June 19 - July 31, 2019
The works of Franck Chalendard gathered for this exhibition are presented as a stream, a stream of paint that passes through each painting, associating them to a single energy but also to a single, same desire. The title chosen by the artist for this exhibition – Eating olives and making love – states this clearly. This desire for painting merges with spring, bearing a freshness and tenderness, a transparent light in air that is still sharp. The artist confides - it is like a longing to set off, to choose a path at the end of which we lay out a picnic tablecloth on which we eat and lie down.
One might think that these are images for paintings not yet realized, but we should look carefully at these pictures. We will then see the lightness of color permeating the fabrics, traditional painter’s canvas tastefully replaced with stretched bedsheet. We perceive the luminosity of the white and the transparency through which traces of the initial colors show through, overlaid by other veils. The paint is diluted and circulates between these strata, stimulating a movement back and forth between the surface and the forms, seemingly buried in the threads of the fabric. Thus, the stream that runs through the series is particularized in each painting, revealing a vitalist process at work in the thickness of the surface, renewing the emergence of forms while the spectral traces of a previous state yet remain.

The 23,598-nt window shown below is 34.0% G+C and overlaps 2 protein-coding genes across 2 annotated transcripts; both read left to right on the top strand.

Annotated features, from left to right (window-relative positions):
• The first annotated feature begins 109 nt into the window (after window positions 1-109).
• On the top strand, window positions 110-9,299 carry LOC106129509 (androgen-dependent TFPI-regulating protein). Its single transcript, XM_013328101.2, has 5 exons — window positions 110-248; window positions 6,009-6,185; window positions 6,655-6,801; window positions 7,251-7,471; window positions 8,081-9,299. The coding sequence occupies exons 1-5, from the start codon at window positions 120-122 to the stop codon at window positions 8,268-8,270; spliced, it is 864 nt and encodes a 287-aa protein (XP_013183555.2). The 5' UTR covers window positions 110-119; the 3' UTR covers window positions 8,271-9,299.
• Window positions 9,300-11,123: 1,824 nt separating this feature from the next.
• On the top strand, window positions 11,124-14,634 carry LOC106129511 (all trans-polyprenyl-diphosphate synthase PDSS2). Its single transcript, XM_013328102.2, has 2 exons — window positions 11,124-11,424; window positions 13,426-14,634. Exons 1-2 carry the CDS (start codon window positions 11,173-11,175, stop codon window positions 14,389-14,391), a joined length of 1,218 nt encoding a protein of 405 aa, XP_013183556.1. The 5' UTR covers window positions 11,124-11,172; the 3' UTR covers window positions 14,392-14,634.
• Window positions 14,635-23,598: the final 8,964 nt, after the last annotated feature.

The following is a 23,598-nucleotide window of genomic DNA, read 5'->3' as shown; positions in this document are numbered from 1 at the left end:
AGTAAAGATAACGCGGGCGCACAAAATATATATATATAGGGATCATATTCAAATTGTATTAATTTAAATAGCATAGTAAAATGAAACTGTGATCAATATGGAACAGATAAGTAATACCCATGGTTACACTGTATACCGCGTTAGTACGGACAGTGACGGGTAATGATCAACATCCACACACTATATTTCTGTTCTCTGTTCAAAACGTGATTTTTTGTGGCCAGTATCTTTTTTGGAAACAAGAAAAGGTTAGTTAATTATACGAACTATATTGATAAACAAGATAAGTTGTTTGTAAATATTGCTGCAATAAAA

While the painter’s previous series had a very fleshy dimension, with marks of formless paint gathered within the space of the picture, the current series has a more graphic appearance, with brushwork taking the form of a repertoire of signs composed of points, lines and arabesques. One might see in this a vocabulary characteristic of abstraction, indicated notably by the use of the grid. But the impulsiveness of the lines escapes such referential suggestions and rediscovers the primary dimension of these forms through an accumulation of simple gestures, which build up the picture progressively. In this series, what matters is placing ourselves before the painting, its desire and sensitivity to the world, in relation to color and its inscription on a surface, beyond the systems and discourses of art history. This newfound freedom could be compared to the works of Marie Heilmann or Joe Bradley.
Of course, the artist is perfectly aware of the game of possible references. This immediacy of the painting is constructed; it falls within the bounds of a process that is materialized by the superposition of the sheets, a game of appearance and disappearance, recovery and loss, erasure and construction. As in the manner of the French Supports/Surfaces movement, and Claude Viallat in particular, Chalendard has retained the active role of materials in this emergence of painting.
Make no mistake, for behind the apparent detachment of these paintings, it is about what painting does to us, the effect it has on us physically and thus it is about its essentials, that is to say, its desire.
- Romain Mathieu
Ceysson & Bénétière
956 Madison Avenue 10021 New York